(after Horace, Epode XVII, Iam iam efficaces)
‘Right, I’m at your mercy Sheila, I give in.
For hell’s sake, you must stop it; enough’s enough.
It feels like you’re tearing me limb from limb.
Scratch my name out of your little black book;
I don’t want my whole world crashing round my ears.
Please Sheila, leave it, stop bearing these grudges
If I could wind the clock back, I would; honestly!
You feel as if I stuck the knife in; OK, let’s meet;
possibly I could stitch things up between us.
You’re forever hectoring me.
Why do you go on dragging my name through the mud?
I’m trying to offer you the hand of friendship here;
I’m appealing to your better nature; can you not forgive me,
or at least go out for a meal for old times sake?
Good God Sheila, not even Prince Street Aggie
threw her Billy to the wolves.
Despite his Chapel Street Bike,
they’re getting on again; happy as pigs in shit.
Darling of the Maison and the last waltz
don’t you reckon you’ve punished me enough?
We’re not kids any more, either of us;
look at me; I have found a grey hair,
thanks to you and your bloody threats to make me pay.
Every waking hour of every day
I can still hear you, promising to get the last laugh.
So I give in; I take back everything I’ve ever said.
You warned me that you’d make me sorry and you have.
My head’s ringing with your talk of my faults.
What more do you want? You’ve totally broken me.
I feel as if I’m burning up;
as though something’s eating away at me.
I’m hotter than Lanzarote Beach in August.
In fact, I’m wondering if you’ve spiked my drinks;
whether that’s what’s making me feel so blown away all the time.
I haven’t a clue where all this is going to end,
maybe I’m heading towards a nervous breakdown.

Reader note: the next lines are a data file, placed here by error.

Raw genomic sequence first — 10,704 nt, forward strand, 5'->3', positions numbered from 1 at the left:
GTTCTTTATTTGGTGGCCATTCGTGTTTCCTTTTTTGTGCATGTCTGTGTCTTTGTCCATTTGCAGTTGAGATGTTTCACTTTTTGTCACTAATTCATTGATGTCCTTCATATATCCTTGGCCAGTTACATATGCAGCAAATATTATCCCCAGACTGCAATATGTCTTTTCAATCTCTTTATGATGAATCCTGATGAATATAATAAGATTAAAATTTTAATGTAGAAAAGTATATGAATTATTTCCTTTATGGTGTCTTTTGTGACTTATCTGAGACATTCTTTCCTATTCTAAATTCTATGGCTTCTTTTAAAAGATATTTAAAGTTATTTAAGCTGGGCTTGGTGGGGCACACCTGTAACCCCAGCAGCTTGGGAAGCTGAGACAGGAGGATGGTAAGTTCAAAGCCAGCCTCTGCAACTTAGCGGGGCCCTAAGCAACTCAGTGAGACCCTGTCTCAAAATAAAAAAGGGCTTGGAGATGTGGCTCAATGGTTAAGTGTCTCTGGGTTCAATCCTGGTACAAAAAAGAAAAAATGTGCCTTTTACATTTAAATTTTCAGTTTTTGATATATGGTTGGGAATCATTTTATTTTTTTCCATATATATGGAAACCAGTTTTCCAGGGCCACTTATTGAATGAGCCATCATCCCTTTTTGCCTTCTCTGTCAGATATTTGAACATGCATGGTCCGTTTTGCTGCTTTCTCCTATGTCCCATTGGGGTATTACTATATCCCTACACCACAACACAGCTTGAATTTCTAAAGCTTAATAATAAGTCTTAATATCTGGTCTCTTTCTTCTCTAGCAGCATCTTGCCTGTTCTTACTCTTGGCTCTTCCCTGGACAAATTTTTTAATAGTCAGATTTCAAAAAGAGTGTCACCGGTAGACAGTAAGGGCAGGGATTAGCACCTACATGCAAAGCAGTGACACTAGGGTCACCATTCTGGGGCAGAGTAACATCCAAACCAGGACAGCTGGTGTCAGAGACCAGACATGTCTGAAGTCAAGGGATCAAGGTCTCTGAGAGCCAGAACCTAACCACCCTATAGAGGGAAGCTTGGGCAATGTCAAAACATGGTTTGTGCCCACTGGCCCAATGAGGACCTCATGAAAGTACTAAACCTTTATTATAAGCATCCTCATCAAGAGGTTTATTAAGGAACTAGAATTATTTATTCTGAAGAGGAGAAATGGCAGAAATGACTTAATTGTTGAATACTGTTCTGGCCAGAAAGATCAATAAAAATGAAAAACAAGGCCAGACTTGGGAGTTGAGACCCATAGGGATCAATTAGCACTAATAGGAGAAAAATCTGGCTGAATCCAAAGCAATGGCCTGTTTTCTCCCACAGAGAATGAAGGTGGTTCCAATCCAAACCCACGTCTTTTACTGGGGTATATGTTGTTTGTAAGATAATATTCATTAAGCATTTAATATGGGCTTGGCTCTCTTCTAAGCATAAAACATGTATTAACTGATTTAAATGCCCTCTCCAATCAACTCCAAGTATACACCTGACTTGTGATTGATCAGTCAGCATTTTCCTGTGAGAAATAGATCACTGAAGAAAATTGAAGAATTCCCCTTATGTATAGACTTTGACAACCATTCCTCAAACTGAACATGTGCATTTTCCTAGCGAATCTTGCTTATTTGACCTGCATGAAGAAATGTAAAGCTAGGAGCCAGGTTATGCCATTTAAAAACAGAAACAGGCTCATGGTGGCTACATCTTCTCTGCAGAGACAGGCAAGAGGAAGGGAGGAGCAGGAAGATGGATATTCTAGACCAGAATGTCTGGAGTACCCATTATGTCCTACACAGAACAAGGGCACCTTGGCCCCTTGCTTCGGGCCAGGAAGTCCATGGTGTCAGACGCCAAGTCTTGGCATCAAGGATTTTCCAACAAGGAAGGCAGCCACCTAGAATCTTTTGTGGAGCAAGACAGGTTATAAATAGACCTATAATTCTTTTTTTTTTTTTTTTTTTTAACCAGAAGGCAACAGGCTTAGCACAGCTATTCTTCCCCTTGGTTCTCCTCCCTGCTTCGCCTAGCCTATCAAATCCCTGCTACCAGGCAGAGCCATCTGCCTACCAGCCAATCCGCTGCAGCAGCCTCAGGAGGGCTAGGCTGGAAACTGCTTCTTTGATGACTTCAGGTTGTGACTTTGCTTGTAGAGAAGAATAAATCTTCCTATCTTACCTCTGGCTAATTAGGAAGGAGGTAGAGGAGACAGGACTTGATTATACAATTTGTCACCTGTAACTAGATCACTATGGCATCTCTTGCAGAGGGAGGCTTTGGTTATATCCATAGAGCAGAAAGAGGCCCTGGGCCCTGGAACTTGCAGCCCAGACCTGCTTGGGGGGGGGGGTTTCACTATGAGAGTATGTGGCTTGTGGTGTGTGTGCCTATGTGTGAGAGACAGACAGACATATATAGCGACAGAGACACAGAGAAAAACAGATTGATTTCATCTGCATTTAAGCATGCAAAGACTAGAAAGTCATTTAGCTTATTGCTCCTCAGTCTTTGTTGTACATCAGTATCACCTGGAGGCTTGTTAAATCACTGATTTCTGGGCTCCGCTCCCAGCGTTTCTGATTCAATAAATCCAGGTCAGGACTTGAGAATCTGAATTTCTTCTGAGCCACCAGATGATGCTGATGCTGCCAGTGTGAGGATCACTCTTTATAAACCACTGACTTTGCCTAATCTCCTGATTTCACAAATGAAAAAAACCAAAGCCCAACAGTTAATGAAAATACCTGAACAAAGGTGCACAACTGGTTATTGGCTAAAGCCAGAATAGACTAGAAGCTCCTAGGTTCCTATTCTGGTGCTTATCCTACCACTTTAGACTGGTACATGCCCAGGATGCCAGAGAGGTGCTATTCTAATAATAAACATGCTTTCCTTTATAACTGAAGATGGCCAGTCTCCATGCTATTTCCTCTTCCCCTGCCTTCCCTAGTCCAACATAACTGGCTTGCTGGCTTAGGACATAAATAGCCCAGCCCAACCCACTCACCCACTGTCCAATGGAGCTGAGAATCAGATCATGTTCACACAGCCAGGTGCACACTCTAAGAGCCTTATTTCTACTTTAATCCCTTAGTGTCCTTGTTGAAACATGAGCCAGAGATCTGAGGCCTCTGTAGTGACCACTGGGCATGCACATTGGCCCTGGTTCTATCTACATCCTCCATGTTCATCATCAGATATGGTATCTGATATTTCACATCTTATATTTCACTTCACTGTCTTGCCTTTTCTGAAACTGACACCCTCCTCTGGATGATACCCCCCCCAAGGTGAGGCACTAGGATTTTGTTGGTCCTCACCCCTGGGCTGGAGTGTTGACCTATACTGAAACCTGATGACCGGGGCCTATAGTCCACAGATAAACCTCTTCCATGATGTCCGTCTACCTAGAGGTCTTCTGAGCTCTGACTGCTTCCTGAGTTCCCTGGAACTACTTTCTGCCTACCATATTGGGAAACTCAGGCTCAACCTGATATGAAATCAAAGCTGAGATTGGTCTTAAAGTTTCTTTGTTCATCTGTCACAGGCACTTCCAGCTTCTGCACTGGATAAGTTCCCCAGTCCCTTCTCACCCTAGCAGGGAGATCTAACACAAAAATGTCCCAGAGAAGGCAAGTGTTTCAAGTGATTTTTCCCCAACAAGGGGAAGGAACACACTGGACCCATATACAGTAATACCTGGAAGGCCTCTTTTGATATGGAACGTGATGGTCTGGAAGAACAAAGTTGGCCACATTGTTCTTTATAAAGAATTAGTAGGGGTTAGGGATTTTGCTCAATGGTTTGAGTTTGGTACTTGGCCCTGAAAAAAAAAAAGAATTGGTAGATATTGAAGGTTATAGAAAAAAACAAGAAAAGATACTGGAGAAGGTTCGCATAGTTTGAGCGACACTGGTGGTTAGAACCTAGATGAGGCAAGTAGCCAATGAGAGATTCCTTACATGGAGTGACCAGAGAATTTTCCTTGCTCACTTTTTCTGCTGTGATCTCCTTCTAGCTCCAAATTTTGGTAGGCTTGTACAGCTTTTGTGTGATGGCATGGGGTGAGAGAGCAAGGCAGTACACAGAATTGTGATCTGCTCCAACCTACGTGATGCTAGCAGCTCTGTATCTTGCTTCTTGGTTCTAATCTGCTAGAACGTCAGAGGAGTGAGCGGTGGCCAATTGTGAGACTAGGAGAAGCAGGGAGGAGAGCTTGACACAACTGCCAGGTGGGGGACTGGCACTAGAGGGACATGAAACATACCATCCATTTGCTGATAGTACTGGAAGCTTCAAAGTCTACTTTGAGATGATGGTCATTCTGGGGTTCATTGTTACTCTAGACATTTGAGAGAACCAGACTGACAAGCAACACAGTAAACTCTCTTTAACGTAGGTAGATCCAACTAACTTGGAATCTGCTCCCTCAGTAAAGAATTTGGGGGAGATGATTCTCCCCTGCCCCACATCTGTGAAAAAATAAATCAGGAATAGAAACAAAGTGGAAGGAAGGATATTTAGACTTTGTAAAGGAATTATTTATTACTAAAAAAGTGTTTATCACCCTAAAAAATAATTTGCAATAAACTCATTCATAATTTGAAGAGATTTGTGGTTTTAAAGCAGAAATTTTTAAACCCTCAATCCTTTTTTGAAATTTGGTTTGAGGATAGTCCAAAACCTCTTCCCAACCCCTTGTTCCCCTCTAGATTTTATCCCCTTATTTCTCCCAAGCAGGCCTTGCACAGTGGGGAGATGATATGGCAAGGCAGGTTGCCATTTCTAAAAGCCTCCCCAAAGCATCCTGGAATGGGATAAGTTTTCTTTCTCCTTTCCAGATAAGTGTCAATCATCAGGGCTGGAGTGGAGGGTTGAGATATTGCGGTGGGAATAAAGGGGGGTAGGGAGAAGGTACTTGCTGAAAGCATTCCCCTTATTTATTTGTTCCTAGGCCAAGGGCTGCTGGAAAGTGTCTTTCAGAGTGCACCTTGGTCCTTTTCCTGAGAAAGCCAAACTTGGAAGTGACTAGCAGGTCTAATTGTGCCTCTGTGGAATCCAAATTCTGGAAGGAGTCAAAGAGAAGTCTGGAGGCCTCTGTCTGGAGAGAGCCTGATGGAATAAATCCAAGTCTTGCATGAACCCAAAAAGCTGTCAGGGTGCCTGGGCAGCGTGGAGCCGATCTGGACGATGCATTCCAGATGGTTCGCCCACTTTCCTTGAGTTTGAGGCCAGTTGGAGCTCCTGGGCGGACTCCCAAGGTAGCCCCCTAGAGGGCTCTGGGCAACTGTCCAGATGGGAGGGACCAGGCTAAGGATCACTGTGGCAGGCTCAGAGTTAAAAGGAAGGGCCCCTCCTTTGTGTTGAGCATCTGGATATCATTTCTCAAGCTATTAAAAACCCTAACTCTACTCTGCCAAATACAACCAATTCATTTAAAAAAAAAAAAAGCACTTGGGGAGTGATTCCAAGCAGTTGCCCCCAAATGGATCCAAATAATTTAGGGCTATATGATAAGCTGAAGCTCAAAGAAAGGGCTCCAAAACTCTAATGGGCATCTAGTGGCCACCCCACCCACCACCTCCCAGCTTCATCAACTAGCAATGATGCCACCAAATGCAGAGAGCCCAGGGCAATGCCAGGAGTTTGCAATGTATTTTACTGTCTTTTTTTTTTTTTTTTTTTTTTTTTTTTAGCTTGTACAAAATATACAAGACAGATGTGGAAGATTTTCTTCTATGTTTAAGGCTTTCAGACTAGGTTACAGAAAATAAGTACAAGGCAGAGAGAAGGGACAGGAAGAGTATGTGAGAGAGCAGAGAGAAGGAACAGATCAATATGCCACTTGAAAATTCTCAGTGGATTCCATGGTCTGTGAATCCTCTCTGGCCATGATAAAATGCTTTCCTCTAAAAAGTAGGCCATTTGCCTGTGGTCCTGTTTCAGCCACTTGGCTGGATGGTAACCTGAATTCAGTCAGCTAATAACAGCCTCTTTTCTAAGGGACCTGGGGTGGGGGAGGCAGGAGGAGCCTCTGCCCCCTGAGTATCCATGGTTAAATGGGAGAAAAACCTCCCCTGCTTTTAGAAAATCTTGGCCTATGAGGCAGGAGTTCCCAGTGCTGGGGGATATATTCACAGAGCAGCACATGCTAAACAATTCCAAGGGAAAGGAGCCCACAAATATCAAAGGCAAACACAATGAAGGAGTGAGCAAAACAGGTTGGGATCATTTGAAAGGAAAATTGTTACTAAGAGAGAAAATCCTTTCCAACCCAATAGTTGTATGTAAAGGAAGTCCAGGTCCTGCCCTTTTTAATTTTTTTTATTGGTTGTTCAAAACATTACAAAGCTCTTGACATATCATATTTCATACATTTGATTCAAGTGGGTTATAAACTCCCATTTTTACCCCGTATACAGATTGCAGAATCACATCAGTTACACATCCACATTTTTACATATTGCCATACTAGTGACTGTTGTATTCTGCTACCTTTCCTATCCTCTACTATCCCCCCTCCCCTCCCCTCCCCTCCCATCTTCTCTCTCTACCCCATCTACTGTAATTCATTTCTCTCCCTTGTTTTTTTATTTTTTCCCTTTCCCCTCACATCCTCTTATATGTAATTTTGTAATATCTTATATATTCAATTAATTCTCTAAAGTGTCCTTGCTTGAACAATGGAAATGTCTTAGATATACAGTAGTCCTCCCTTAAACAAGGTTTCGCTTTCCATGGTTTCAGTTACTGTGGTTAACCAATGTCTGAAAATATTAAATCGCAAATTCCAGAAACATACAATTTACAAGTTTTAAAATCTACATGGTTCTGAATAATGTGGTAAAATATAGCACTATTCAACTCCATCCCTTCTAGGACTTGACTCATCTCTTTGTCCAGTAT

You could at least give me the chance to put things right;
let me explain; surely you owe me that –
you, who are so perfect and have never dumped anyone –
you, who would help punish your own cousin to save a friend.
You were furious when I believed what Kenny said,
but that doesn’t mean you should take it out on me.
You’re blinded by anger and I can’t sleep for worrying
about what you might do next; and I’m losing weight.
The upset’s driving me mad; you didn’t really bring shame
on yourself or any member of you family.
I truly believe you’re whiter than white –
and that there’s a much softer side to you!
That bairn in the pram was yours not Mrs. Swallwell’s,
I see that now; he’s the image of you.
It’s just that you never looked fat enough to be pregnant.’
‘Save your breath; I’m not listening.
Your pleas are falling on deaf ears, I’m afraid, Dave.
I’ll teach you for calling my friends and me.
What’s wrong with a bit of skinny-dipping?
a few midnight orgies veiled by the dark?
You know-all! Shielding your holier-than-thou bloody self!
All of Thornaby is laughing at me.
I hope you don’t think you’re getting away with that!
You’re too late – I’m putting the poison in,
but it won’t be quick; I’ll feed it drip by slow drip
until you wish for all your life you’d kept quiet.
You’re going to regret the day you ever crossed me, pet!
Just think about this, Dave; I’m going to tantalise you.
You’re going to see me every day; I’ll make sure of that.
What’s more, I’m going to watch while you drown in your own guilt.
You made me, and all my friends a laughing stock.
We let you in and you ridiculed us.
You will be the rolling stone that gathers no moss.
Pretty soon Dave, you’re going to wish that you were dead.
You’ll think about taking an overdose,
or climbing the balustrade of Victoria Bridge
with you mam’s best washing line tied around your neck.
When I see you crumble like the Clevo Flour Mill,
only then will I have got my own back on you.
You’ve seen what I can do, love – when I put my mind to it.
You’ve seen me, and my little coterie of friends.
You’ve watched how we work together,
how we bring a big boy to his knees.
And now you’ve seen just how much of a headache I can be.
Do you honestly think I’ll let you off this lightly?’
Notes: (1) The Maison-de-Danse was a dance hall in nearby Stockton
(2) The Cleveland Flour Mills (known as Clevo Flour Mill), used to stand
on the banks of the River Tees and was demolished in 1970.